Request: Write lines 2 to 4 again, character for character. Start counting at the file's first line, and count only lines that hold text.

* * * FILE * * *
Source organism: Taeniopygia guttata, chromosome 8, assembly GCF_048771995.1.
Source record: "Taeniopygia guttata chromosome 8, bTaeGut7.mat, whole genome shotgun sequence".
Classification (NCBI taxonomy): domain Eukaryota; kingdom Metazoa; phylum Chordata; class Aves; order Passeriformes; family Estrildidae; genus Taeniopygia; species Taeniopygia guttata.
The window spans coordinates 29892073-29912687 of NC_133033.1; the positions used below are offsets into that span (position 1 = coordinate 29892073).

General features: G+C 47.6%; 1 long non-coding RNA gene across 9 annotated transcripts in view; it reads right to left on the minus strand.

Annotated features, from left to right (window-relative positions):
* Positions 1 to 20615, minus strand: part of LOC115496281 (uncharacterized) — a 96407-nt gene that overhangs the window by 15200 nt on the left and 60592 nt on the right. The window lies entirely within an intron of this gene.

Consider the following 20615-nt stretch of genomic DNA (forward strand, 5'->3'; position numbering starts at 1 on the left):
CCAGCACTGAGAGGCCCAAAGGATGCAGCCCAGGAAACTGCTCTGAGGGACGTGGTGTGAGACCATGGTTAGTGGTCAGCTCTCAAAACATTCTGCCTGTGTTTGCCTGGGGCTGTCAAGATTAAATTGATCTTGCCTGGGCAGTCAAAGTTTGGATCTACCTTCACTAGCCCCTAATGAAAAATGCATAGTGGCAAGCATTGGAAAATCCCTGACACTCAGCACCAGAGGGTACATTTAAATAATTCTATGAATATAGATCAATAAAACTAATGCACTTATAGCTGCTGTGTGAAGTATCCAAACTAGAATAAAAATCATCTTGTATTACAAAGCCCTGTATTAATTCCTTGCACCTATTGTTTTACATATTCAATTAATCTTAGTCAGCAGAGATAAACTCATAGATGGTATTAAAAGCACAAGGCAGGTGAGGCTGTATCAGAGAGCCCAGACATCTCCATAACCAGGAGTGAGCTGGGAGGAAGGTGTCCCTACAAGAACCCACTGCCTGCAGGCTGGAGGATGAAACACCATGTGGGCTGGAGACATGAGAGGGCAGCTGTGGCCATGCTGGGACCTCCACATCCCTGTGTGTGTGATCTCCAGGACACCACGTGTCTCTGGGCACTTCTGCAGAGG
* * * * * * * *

Source record: "Taeniopygia guttata chromosome 8, bTaeGut7.mat, whole genome shotgun sequence".
Classification (NCBI taxonomy): domain Eukaryota; kingdom Metazoa; phylum Chordata; class Aves; order Passeriformes; family Estrildidae; genus Taeniopygia; species Taeniopygia guttata.
The window spans coordinates 29892073-29912687 of NC_133033.1; the positions used below are offsets into that span (position 1 = coordinate 29892073).